Sunday, June 9, 2013

Lutheran Monastery Virtual Tour, Stop #1 - St. Augustine's House, Michigan

This summer, I am going to take you on a virtual tour of Lutheran monasteries found in the United States and Europe.  Why?

First of all, one of the items on my "bucket list" is to visit a Lutheran monastery someday.  Since the closest one to where I live (St. Augustine's House, today's stop on the virtual tour) is about 800 miles away, it may be awhile before I am able to travel to one.  So, this virtual tour will have to suffice in the meantime.  

Second, I want more people to know about these monasteries. If you previously thought that the words "Lutheran" and "monastery" do not go together, you are not alone.  I did not know of the existence of any Lutheran monasteries until I saw a reference to one on the internet a few years ago. They are one of best kept secrets in the Lutheran church today, and as I will discuss in future articles, I hope that they can be a source of spiritual renewal in Lutheranism.

So, on to today's stop on the virtual tour.  St. Augustine's House is found in Oxford Michigan, just north of the Detroit metropolitan area.  The founder of St. Augustine's House was a man known as "Father Arthur" - Arthur Carl Kreinheder.  Father Arthur grew up in the Lutheran Church - Missouri Synod, where his father was a pastor.

Instead of serving in his father's church, however, Father Arthur traveled to Europe, where he was exposed to the newly formed Protestant monastic community found at Taize, France.  Eventually, he was attracted to the expression of Lutheranism found in the Church of Sweden, and he was ordained a priest in the Swedish church in 1956. He traveled back to the United States, and formed St. Augustine's House (officially known as the "Congregations of the Servants of Christ") in 1958.  Father Arthur resided at the monastery until his death in 1989.

The monastery started in a Quonset hut, but now has a beautiful retreat facility and chapel.  As of 2011, there were two professed monks and 35 associates who are affiliated with St. Augustine's House.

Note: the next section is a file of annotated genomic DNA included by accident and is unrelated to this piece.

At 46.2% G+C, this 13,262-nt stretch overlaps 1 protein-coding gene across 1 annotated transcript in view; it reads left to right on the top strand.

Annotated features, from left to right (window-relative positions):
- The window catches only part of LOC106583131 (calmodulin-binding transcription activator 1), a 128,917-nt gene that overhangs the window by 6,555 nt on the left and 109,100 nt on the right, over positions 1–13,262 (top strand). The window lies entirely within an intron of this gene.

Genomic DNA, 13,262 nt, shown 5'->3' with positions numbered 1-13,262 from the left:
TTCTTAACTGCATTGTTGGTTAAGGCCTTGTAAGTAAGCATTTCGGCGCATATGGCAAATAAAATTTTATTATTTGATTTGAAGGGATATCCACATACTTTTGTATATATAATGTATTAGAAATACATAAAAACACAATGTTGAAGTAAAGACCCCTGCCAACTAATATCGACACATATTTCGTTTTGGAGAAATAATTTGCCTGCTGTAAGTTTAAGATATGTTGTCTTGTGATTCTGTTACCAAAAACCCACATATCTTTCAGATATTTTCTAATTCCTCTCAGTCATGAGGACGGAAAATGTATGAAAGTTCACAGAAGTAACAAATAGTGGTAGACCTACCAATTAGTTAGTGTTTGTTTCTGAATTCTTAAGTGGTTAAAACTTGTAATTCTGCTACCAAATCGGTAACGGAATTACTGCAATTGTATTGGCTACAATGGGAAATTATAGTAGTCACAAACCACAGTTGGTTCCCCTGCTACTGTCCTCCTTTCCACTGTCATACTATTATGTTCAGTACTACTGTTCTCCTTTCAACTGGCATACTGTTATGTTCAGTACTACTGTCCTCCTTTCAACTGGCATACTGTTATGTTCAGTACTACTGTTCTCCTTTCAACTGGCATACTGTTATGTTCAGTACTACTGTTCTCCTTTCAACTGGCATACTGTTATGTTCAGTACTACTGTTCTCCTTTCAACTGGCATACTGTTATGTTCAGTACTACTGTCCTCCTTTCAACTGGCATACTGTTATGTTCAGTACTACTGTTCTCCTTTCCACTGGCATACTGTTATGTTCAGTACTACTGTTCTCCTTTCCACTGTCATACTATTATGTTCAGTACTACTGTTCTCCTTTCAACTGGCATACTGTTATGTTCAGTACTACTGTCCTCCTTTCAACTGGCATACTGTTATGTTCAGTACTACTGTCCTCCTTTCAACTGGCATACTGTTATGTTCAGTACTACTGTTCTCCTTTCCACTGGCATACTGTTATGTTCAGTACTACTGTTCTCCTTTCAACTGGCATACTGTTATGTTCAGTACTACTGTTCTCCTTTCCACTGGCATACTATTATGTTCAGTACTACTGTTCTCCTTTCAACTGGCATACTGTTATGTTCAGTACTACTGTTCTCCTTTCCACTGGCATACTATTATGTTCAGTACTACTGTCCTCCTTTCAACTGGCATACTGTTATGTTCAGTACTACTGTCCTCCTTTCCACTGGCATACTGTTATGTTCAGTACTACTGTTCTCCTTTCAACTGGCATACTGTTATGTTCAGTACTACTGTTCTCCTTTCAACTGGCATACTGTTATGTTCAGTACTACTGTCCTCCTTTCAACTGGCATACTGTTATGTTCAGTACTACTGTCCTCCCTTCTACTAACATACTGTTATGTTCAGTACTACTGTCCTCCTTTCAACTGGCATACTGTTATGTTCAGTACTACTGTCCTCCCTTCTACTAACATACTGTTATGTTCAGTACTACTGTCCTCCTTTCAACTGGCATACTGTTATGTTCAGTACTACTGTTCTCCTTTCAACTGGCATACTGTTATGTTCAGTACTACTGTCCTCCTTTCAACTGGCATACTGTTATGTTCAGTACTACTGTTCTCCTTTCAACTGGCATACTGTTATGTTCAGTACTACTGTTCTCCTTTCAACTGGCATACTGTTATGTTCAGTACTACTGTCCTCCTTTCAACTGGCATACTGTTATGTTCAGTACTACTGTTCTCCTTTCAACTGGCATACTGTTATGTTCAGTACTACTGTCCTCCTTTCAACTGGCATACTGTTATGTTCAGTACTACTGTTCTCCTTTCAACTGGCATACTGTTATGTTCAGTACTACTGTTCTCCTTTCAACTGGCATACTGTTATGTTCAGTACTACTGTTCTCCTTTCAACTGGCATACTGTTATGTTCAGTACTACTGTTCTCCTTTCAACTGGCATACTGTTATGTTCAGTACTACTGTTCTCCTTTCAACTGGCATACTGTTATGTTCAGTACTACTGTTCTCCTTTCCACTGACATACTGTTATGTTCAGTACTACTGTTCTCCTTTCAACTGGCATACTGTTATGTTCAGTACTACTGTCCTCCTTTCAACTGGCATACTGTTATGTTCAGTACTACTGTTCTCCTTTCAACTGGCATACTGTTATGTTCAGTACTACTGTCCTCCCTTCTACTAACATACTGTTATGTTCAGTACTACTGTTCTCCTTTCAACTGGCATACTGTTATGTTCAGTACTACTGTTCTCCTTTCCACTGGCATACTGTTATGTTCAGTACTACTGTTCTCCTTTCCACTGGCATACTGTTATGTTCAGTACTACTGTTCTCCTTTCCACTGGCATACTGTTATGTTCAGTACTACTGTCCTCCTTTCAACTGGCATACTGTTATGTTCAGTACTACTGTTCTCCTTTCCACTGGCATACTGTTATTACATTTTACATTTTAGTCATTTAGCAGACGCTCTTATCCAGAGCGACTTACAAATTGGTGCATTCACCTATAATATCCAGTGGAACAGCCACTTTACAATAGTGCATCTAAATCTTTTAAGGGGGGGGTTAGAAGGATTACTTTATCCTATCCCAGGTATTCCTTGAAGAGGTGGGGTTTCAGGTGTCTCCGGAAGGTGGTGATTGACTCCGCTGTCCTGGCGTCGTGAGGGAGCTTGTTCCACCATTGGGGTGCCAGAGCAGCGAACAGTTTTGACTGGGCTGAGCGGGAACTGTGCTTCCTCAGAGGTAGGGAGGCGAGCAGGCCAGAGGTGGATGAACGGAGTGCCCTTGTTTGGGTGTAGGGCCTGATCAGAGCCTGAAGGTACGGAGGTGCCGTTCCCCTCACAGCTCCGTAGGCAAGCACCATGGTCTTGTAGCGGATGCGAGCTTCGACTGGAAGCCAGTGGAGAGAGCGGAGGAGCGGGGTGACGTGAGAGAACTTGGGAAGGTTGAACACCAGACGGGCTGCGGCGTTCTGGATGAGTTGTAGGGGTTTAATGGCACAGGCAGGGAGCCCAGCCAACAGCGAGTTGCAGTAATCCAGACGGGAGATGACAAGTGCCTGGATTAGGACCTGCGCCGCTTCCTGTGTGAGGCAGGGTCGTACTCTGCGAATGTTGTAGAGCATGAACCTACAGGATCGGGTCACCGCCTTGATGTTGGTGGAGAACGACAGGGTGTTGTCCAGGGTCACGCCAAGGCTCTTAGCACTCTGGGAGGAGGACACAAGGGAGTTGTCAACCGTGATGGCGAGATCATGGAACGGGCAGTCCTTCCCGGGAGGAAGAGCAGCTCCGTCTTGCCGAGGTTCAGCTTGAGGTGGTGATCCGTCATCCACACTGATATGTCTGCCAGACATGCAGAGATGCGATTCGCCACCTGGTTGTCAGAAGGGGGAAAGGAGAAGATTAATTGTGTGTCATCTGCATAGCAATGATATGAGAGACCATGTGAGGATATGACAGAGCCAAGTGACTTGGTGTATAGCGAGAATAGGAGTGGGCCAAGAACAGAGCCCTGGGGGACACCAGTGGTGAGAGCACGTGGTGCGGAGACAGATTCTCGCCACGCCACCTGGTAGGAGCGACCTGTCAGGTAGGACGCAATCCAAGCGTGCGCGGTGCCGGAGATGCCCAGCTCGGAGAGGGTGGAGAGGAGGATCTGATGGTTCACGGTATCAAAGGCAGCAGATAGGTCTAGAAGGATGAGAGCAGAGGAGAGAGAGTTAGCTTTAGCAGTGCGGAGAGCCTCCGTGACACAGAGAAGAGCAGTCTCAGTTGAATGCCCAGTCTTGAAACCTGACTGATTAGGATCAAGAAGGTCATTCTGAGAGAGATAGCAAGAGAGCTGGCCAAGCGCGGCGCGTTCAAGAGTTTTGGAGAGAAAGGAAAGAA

St. Augustine's House follows the Rule of St. Benedict, as they pray the seven daily offices, plus celebrate the Eucharist each day.   The community emphasizes the spiritual benefits of silence, as silence is observed daily from the close of Compline (night prayer) at 8:30 p.m. until the next day's Eucharist at 8:30 a.m.  Silence is also observed from the noon meal until the office of None (mid-afternoon prayer) at 2:30 p.m. 

You can get a glimpse of St. Augustine's House in this video:

Much more information can be found about St. Augustine's House on their website:

Or, you can follow them on Facebook:

Some day, I will make the 800 mile trek to St. Augustine's House.  In the meantime, I will pray for them, as they pray for the whole world.


  1. Looking at the phenomenon you describe -- Lutheran monasteries -- like you, I am surprised because I have never heard of them.

    Objectively, then, what are the differences between Lutheran monasteries and Catholic monasteries? They must be extremely subtle. I would not be able to see them. Once again, I think even a child would say: If there is no difference, why stay separate if it is the Lord's will that we be one?

    You wrote that Father Arthur became a priest in the Church of Sweden. Why Sweden? Of course a monastery must have oversight, an authority outside itself, or it will degenerate into a cult. Who is the head of the Church of Sweden? Why that church? Does this mean that Swedes are better than Germans, Danes, the French, the Spanish and Italians?

    Luther started the Reformation with talking points for reform, but the matter quickly became political and involved nationalism. Nationalism was the hidden agenda. It was not so hidden in England, and now it is not hidden at all anymore.

    Martin Luther was totally against monasticism: he himself and his wife left the monastic life. He helped shut down monasteries, and then after that, we have the horrors of iconoclasm in the following centuries. The Smalcald Articles, Part II Article III, condemn the work-righteousness of monasteries. How then can you hope for a spiritual renewal in Lutheranism through monasticism if the founder, Luther, opposed monasticism?